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Comment: Re:Funny Stuff (Score 1) 631

by Nerdos (#38291692) Attached to: <em>MythBusters</em> Bust House
In places like southern Spain, the world just stops between 3 and 5. Shops are closed, streets become deserted, everyone is napping. I'm using this example as it's from my own experience, but it's somewhat commonplace in very hot countries, as the temperature becomes somewhat unbearable around 3 in the afternoon, so it's a way to cope.This way you actually improve productivity, since people can then work another while after the nap. And i'm sure the game could have.changed a little with the proliferation of A/C, but it's a lot less common then in the u.s., and or not available in some poorer countries (not available easily, or not viable with electricity costs, etc..)

Comment: Re:please stop calling it "glowing" (Score 1) 107

by Nerdos (#37377798) Attached to: Glowing Cats a New Tool in AIDS Research
I didn't RTFA, but I assume this is just a GFP hybridization. Basically you attach a gene that makes a green fluorescent protein to another gene, so that the protein product has a little extra bit that sticks out and produces green light when uv is shined on it. this enables, for example, to see where a particular protein trends to concentrate. It's a technique that had been used successfully in many organisms without any obvious effects.

Comment: Re:Solving != best solution (Score 1) 139

by Nerdos (#36630956) Attached to: Algorithm Solves Rubik's Cubes of Any Size
Easier example. Say you're 10 meters away from your house. If there's exactly a 50% chance to easier take a step forward or backward, the probability that you will never reach your house is greater then 0. If the chance to take a step forward is 50% + epsilon, then that probability goes down to zero.

Comment: Re:Dangerous (Score 2) 80

by Nerdos (#36164620) Attached to: Worm Descendants From Columbia Disaster Relaunched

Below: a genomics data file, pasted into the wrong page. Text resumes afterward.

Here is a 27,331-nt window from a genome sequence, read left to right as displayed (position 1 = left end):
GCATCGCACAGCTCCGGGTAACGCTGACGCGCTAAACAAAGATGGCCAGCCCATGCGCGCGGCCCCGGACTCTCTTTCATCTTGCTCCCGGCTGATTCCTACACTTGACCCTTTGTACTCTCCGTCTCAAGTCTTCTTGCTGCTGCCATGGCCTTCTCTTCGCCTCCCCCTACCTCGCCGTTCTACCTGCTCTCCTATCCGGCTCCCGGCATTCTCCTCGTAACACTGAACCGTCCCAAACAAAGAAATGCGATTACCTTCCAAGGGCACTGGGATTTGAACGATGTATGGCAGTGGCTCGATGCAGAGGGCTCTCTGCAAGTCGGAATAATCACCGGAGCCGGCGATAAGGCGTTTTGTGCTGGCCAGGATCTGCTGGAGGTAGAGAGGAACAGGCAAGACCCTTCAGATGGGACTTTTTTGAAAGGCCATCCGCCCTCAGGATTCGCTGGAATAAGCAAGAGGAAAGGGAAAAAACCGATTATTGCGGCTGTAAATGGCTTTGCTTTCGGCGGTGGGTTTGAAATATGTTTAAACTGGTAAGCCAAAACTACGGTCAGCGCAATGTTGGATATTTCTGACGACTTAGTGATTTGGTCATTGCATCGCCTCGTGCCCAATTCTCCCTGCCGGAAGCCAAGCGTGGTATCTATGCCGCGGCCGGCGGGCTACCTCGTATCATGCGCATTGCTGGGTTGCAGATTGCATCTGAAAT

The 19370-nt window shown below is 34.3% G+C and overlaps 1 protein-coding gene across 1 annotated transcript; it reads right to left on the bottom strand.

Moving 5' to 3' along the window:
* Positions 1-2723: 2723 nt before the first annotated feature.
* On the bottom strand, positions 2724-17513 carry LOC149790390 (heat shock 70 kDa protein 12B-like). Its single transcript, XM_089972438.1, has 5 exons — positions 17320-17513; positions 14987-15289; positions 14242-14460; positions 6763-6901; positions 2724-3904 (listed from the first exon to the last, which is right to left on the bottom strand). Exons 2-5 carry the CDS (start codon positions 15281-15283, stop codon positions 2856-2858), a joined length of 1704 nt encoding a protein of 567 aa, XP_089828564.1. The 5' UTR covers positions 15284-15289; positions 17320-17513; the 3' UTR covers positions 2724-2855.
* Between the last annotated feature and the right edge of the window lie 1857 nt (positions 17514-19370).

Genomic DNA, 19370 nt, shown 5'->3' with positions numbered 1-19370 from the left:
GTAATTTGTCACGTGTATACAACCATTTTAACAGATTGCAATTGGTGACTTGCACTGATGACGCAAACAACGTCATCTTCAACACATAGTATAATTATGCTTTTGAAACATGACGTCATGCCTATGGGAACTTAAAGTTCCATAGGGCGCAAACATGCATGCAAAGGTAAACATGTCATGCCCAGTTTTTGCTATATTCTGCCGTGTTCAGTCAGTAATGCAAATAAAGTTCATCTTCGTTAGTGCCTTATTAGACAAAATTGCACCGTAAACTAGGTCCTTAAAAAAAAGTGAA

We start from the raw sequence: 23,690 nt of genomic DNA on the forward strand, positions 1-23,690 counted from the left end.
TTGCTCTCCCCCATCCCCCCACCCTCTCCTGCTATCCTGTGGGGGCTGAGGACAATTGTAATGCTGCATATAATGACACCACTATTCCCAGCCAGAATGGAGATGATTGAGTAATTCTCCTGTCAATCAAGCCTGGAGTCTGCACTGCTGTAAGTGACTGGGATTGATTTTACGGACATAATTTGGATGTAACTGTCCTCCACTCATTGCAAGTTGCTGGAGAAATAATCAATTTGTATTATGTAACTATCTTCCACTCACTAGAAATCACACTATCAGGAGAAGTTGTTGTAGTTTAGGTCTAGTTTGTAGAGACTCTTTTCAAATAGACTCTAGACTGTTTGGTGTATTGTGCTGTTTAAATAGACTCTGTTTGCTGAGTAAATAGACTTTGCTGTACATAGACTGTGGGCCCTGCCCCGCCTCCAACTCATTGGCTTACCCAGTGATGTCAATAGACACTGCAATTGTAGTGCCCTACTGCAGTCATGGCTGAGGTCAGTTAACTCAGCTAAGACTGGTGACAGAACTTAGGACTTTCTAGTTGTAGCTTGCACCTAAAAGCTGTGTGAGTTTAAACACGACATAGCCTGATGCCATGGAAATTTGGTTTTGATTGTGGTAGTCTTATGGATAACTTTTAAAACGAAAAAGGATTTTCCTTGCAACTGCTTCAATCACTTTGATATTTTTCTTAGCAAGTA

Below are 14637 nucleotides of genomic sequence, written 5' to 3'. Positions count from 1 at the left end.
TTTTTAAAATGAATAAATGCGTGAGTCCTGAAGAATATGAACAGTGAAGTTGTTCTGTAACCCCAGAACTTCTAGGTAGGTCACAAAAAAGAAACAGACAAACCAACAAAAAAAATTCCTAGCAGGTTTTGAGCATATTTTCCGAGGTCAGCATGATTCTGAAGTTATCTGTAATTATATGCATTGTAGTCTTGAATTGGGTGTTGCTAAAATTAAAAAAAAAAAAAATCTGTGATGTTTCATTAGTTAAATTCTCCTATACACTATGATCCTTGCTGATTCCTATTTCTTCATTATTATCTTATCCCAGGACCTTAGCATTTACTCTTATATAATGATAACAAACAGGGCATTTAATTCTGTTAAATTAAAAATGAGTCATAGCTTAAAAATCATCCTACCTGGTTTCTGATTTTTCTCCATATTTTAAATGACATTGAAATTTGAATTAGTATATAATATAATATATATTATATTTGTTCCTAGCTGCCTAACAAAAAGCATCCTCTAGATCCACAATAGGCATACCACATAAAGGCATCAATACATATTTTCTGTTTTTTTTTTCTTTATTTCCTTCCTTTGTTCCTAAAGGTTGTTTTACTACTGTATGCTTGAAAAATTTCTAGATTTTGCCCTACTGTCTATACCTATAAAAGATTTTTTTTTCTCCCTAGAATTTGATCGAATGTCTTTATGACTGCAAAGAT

I've also worked with c.elegans before, and it gets better. You can freeze them in liquid for indefinate amounts of time, and unthaw them and they work great. You can also dessicate them completely, keep them around, again for indefinate amounts of time, then sprinkle some water on them, and they resume crawling and laying eggs. Having murdered about half a million of them in bleach, I'm going to hell. P.s. the bleach resistant part the parent mentioned are eggs. To extract them, you just collect worms, wash them in bleach so they melt away, leaving only eggs (including unlayed ones) .

Comment: Re:Agreed... but there's more. (Score 1) 510

by Nerdos (#35694692) Attached to: Google's Driverless Car and the Logic of Safety
The big thing though is that the vast majority of people aren't psycho killers. It's much harder to kill someone with an axe or a knife ( have to chase them around, you might not kill them immediately, they can see you coming, etc...), so odds are you'll change your mind somewhat in the course of your murder. Grabbing your gun and shooting is quick, and deadly. That's what causes the most manslaughters.

Comment: Re:Games Are Not Art (But Contain Art) (Score 1) 278

by Nerdos (#35504294) Attached to: Revisiting Ebert &mdash; Games <em>Can</em> Be Art, But Are They?